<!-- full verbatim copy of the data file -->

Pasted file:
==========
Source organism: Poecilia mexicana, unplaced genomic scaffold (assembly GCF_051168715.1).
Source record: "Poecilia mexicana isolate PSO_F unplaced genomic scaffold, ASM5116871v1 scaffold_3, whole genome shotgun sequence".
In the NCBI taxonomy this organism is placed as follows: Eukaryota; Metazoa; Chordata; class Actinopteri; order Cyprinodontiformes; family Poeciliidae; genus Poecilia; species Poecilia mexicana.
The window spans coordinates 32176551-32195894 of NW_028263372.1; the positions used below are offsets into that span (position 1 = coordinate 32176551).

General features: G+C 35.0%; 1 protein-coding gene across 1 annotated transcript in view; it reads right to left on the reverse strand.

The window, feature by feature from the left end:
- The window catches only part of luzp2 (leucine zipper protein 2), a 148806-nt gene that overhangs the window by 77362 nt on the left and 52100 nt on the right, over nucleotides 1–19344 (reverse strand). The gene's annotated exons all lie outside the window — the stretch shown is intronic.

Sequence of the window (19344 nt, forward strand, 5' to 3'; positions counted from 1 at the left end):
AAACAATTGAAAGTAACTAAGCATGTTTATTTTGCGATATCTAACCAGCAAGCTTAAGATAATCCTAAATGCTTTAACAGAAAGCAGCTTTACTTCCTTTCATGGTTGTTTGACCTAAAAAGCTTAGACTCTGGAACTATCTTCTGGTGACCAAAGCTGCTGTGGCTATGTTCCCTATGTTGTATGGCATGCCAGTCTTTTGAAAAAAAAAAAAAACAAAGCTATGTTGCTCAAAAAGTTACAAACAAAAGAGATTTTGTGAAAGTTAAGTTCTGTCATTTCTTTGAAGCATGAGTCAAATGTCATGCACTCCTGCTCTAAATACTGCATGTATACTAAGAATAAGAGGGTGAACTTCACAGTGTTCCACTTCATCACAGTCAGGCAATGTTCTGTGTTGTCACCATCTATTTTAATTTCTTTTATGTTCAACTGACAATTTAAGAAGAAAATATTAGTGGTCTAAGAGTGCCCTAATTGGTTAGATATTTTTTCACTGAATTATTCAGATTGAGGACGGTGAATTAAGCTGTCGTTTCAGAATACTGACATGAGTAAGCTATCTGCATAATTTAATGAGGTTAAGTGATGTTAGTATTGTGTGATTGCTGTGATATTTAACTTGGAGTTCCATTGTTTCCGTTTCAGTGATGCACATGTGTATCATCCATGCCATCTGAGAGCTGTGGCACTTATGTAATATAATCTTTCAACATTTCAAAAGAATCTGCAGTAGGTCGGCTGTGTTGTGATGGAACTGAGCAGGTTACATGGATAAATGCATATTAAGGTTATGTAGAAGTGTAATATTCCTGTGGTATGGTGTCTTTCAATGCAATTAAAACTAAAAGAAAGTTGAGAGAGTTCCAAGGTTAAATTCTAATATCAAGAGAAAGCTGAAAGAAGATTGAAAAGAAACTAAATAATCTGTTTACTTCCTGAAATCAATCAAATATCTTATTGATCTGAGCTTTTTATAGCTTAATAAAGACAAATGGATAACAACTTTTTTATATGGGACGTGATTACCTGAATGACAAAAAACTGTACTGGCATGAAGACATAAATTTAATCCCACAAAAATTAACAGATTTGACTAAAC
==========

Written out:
Source organism: Poecilia mexicana, unplaced genomic scaffold (assembly GCF_051168715.1).
Source record: "Poecilia mexicana isolate PSO_F unplaced genomic scaffold, ASM5116871v1 scaffold_3, whole genome shotgun sequence".
In the NCBI taxonomy this organism is placed as follows: Eukaryota; Metazoa; Chordata; class Actinopteri; order Cyprinodontiformes; family Poeciliidae; genus Poecilia; species Poecilia mexicana.
The window spans coordinates 32176551-32195894 of NW_028263372.1; the positions used below are offsets into that span (position 1 = coordinate 32176551).

General features: G+C 35.0%; 1 protein-coding gene across 1 annotated transcript in view; it reads right to left on the reverse strand.

The window, feature by feature from the left end:
- The window catches only part of luzp2 (leucine zipper protein 2), a 148806-nt gene that overhangs the window by 77362 nt on the left and 52100 nt on the right, over nucleotides 1–19344 (reverse strand). The gene's annotated exons all lie outside the window — the stretch shown is intronic.

Sequence of the window (19344 nt, forward strand, 5' to 3'; positions counted from 1 at the left end):
AAACAATTGAAAGTAACTAAGCATGTTTATTTTGCGATATCTAACCAGCAAGCTTAAGATAATCCTAAATGCTTTAACAGAAAGCAGCTTTACTTCCTTTCATGGTTGTTTGACCTAAAAAGCTTAGACTCTGGAACTATCTTCTGGTGACCAAAGCTGCTGTGGCTATGTTCCCTATGTTGTATGGCATGCCAGTCTTTTGAAAAAAAAAAAAAACAAAGCTATGTTGCTCAAAAAGTTACAAACAAAAGAGATTTTGTGAAAGTTAAGTTCTGTCATTTCTTTGAAGCATGAGTCAAATGTCATGCACTCCTGCTCTAAATACTGCATGTATACTAAGAATAAGAGGGTGAACTTCACAGTGTTCCACTTCATCACAGTCAGGCAATGTTCTGTGTTGTCACCATCTATTTTAATTTCTTTTATGTTCAACTGACAATTTAAGAAGAAAATATTAGTGGTCTAAGAGTGCCCTAATTGGTTAGATATTTTTTCACTGAATTATTCAGATTGAGGACGGTGAATTAAGCTGTCGTTTCAGAATACTGACATGAGTAAGCTATCTGCATAATTTAATGAGGTTAAGTGATGTTAGTATTGTGTGATTGCTGTGATATTTAACTTGGAGTTCCATTGTTTCCGTTTCAGTGATGCACATGTGTATCATCCATGCCATCTGAGAGCTGTGGCACTTATGTAATATAATCTTTCAACATTTCAAAAGAATCTGCAGTAGGTCGGCTGTGTTGTGATGGAACTGAGCAGGTTACATGGATAAATGCATATTAAGGTTATGTAGAAGTGTAATATTCCTGTGGTATGGTGTCTTTCAATGCAATTAAAACTAAAAGAAAGTTGAGAGAGTTCCAAGGTTAAATTCTAATATCAAGAGAAAGCTGAAAGAAGATTGAAAAGAAACTAAATAATCTGTTTACTTCCTGAAATCAATCAAATATCTTATTGATCTGAGCTTTTTATAGCTTAATAAAGACAAATGGATAACAACTTTTTTATATGGGACGTGATTACCTGAATGACAAAAAACTGTACTGGCATGAAGACATAAATTTAATCCCACAAAAATTAACAGATTTGACTAAAC